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Learning piano the Suzuki way

Can you remember your child learning to speak? Their first tentative words, your own excitement, and the encouragement to repeat over and over again?  It was no doubt a very exciting time, when progress seemed to grow exponentially and those first few words were reinforced and new words began to follow, first a few then more ....until the inevitable torrent of chatter!  That’s how an instrument is learned the Suzuki way.

Shinichi Suzuki, founder of the Suzuki approach, based his teaching on one fundamental principle.  Children succeed in learning their native language (even the most difficult dialects) almost without fail.  Therefore, if music is taught in the same immersive and encouraging way they can become equally adept at playing an instrument.  

Suzuki music lessons begin with listening - at home, to the Suzuki repertoire and other recordings daily, and also during observation of other children's lessons weekly.  When lessons begin pupils play at first by ear - after all, when learning to speak they simply copy what they hear, we don't make them read their words first! Reading comes later, once children are playing the piano confidently with some ease, and finally children may be ready to compose their own music- something that emerges from reading and playing music as naturally as creative writing comes from reading and telling stories.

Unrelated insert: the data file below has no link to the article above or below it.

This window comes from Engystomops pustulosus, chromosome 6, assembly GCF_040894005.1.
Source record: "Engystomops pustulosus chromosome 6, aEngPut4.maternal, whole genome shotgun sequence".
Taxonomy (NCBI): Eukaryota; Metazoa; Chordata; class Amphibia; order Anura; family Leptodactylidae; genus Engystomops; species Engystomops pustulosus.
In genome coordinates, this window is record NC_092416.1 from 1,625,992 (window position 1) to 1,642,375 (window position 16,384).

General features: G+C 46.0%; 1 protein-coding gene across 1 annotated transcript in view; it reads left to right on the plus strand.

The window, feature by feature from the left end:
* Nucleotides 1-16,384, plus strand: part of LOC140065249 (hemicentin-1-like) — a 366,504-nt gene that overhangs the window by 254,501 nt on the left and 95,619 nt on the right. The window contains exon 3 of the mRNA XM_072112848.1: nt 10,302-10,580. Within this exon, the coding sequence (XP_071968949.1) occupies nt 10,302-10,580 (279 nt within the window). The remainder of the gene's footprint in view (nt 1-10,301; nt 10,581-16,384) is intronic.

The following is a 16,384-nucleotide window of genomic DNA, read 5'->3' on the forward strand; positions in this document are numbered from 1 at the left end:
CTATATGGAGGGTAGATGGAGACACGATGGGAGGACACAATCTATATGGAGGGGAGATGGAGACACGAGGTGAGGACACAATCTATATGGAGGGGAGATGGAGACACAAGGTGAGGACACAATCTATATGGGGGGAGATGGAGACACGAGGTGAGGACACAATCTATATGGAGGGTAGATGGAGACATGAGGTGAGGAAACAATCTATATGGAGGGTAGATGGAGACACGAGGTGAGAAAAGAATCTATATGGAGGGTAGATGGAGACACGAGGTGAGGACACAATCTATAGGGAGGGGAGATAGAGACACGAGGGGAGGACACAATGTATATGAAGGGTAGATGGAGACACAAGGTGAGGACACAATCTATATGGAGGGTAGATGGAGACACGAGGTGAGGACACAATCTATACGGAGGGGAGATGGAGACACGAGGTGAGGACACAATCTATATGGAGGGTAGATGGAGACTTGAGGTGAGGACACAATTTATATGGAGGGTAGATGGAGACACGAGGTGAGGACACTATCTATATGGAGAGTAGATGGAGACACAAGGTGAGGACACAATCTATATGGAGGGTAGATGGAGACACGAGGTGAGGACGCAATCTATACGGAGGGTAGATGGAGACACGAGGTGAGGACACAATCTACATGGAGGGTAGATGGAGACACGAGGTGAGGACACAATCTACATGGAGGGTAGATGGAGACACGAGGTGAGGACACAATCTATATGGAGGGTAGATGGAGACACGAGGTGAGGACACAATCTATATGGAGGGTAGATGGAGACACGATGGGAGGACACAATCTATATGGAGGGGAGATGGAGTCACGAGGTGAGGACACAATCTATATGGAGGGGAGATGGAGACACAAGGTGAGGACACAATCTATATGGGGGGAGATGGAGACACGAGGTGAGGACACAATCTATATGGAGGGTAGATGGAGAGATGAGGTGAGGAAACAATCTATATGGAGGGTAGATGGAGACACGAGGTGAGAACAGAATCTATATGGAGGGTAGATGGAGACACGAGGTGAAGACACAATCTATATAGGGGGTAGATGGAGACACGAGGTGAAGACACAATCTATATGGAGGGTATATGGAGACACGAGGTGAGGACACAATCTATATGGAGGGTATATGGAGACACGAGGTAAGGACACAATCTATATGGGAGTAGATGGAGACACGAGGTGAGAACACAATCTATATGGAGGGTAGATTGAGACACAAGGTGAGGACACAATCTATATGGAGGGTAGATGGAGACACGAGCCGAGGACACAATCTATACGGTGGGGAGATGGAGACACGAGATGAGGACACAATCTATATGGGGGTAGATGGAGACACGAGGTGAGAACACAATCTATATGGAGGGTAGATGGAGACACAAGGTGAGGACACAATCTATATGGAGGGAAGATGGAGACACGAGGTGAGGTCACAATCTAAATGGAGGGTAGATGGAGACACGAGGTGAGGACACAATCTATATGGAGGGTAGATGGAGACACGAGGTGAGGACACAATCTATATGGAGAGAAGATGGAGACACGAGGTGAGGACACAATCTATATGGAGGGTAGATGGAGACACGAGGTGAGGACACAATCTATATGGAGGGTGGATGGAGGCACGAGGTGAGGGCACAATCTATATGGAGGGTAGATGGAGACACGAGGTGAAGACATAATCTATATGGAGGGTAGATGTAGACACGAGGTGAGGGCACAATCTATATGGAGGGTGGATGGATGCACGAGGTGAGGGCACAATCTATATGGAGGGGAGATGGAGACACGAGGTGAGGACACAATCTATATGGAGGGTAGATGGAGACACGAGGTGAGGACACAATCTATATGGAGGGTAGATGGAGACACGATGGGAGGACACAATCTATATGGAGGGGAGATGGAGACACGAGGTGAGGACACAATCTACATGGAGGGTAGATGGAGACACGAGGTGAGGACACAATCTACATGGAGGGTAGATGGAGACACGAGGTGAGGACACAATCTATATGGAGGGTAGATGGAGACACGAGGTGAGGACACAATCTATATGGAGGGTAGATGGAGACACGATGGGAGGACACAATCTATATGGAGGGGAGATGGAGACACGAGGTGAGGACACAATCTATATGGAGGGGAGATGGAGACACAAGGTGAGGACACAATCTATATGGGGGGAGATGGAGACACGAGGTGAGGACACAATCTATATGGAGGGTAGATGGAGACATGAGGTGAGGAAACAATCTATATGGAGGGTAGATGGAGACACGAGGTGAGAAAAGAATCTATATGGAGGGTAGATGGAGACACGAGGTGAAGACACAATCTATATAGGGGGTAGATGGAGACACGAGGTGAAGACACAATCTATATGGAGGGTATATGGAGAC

Teaching music is not my main purpose ...if children hear fine music from the day of their birth and learn to play it, they develop sensitivity, discipline, endurance.

Shinichi Suzuki

The Suzuki Triangle

Child, parent and teacher form the triangle that is fundamental to learning an instrument via the Suzuki approach. The child is taught by their teacher and also assisted by their parent. The teacher interacts with both the pupil and parent to facilitate effective practice. The parent is the vital link between child and teacher, aiding understanding, ensuring regular practice and providing a nurturing home environment to support the mother tongue approach.

When you embark upon Suzuki piano lessons with your child you begin a journey together.  Amidst the challenges of sharing daily practice together parent and child build a strong bond that lasts a lifetime.  It isn't just music, but the whole child that matters.